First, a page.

Men are generally entitled to two weeks’ paternity leave. Paternity leave must be taken within 56 days of the date of childbirth. Statutory Paternity Pay (SPP) is payable at the lesser of 90% average weekly earnings (AWE) or £172.48 (2023/24) a week. 

As with SMP, many employers offer their employees occupational paternity pay, the terms of which are generally outlined in the employment contract and vary from employer to employer. 

You and your partner may be able to get Shared Parental Leave (SPL) and Statutory Shared Parental Pay (ShPP) if you’re: 

  • having a baby 
  • using a surrogate to have a baby 
  • adopting a child 
  • fostering a child who you’re planning to adopt 

You can share up to 50 weeks of leave and up to 37 weeks of pay between you. 

You need to share the pay and leave in the first year after your child is born or placed with your family. 

You can use SPL to take leave in blocks separated by periods of work, or take it all in one go. You can also choose to be off work together or to stagger the leave and pay. Criteria differs depending on the circumstances, so it’s important to be aware of what people are entitled to. 

  • Emergency dependents leave where employees should be allowed time off work to deal with an emergency that involves a dependant of theirs, usually a member of their family that needs their care. Employers do not have to pay employees for this type of leave. 
  • Public duties such as performing jury duty are something that employers do need to allow time off for, but they don’t need to pay any leave entitlement unless they choose to do so. 

UK legal entity set up

A new company formation in the UK is usually swift and trouble-free as long as you supply HMRC and Companies House with the correct information about your organisation. Once you have chosen your company’s legal structure, you will need to register an official company address and choose an appropriate SIC code which helps to categorise your business. You will then need to register your company with Companies House where it will be added to the official register.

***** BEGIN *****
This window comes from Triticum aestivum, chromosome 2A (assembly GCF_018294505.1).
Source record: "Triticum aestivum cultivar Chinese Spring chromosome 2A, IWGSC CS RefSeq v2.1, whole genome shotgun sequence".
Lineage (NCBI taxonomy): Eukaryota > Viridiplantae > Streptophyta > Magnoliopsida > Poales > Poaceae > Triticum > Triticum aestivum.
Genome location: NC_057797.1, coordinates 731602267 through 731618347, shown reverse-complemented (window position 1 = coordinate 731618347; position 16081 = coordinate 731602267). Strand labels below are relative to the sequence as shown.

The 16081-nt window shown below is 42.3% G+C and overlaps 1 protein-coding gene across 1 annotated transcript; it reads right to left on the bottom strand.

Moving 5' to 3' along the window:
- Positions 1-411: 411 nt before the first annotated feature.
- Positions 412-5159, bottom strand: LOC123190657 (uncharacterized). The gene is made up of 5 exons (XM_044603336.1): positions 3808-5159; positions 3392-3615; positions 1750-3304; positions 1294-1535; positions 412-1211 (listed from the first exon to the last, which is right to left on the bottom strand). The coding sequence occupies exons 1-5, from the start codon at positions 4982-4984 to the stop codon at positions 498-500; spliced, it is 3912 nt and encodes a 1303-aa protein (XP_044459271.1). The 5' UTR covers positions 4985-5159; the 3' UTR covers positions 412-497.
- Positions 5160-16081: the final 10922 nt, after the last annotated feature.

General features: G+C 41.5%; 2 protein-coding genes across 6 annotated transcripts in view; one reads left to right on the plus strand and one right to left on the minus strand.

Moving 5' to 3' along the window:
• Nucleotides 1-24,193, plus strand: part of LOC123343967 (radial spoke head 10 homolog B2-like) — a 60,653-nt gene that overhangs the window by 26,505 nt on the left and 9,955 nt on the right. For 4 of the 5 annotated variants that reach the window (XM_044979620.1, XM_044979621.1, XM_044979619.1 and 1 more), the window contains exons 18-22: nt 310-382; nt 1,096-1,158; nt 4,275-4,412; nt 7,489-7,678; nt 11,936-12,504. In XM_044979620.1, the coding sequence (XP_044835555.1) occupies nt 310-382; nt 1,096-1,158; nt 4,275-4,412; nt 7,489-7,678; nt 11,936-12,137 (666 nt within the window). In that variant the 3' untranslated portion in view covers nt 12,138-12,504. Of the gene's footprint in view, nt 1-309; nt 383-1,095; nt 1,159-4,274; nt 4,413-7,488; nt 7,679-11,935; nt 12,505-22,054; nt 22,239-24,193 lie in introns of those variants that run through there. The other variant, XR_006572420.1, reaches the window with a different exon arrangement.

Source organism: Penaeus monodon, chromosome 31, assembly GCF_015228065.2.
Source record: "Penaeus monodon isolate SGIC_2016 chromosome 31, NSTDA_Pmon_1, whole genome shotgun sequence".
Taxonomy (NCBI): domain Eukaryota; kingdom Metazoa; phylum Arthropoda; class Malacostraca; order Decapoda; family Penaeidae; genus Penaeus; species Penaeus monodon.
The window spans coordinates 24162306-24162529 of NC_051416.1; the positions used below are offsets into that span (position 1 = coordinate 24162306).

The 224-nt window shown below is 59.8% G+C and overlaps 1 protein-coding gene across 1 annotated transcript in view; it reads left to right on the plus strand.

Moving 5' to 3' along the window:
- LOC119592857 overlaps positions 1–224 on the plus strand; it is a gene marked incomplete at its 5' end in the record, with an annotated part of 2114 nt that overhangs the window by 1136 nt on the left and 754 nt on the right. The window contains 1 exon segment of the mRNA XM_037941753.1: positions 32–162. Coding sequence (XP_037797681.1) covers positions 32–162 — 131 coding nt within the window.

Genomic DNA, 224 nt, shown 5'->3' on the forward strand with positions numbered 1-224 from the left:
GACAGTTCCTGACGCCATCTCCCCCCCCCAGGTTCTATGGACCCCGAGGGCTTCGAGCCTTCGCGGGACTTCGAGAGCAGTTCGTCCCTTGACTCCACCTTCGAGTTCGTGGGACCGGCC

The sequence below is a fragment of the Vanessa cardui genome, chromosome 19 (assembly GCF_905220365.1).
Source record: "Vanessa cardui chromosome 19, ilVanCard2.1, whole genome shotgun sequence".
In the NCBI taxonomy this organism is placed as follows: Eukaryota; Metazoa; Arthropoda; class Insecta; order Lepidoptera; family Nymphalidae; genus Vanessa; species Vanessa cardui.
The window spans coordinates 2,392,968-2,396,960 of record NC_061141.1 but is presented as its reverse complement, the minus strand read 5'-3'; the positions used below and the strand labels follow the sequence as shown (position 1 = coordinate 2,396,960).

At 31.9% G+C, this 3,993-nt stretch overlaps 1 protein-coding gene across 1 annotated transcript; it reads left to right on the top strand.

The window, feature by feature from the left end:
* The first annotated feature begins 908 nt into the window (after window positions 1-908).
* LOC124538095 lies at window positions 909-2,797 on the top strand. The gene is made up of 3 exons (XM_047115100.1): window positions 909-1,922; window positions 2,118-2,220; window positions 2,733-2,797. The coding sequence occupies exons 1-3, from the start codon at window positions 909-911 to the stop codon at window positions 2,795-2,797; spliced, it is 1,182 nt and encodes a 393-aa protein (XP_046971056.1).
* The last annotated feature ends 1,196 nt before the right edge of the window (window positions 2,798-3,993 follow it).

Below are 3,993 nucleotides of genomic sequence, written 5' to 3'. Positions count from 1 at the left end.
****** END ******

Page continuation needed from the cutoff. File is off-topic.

Corporation tax registration will usually happen automatically, but this can take up to a week following your registration. You will also need PAYE registration with HMRC to collect employee tax and NICs. 

Entity set-up FAQs

It can take up to one week to set up a UK entity, this does not include VAT and other required registrations, which can easily be completed after the company formation process has been completed. 

You will also need to register for VAT if your VAT taxable turnover goes over the current VAT threshold, which is currently £85,000, or you know that it will. Your VAT taxable turnover is the total of everything sold that is not VAT exempt. 

While it’s not legally required to have a UK bank account to set up a company, it can be helpful to have one for your PAYE system and to make your statutory payments easier and quicker. 

You don’t need to live in the UK to register a company in the UK. The registration process is the same for foreign nationals as for residents living in the UK. You don’t need to live in the UK to become a company director. 

However, your company will need to be registered with Companies House in England and Wales, Scotland or Northern Ireland, depending on the location of your company. 

Corporate tax returns are due 12 months after the accounting period, the payment is due 9 months and 1 day after the accounting period.

The accounting period will be set as 12 months from the date of incorporation, this can however be amended. The accounts should be filed within 9 months after the accounting period.

Country nuances

Interested in expanding into the UK?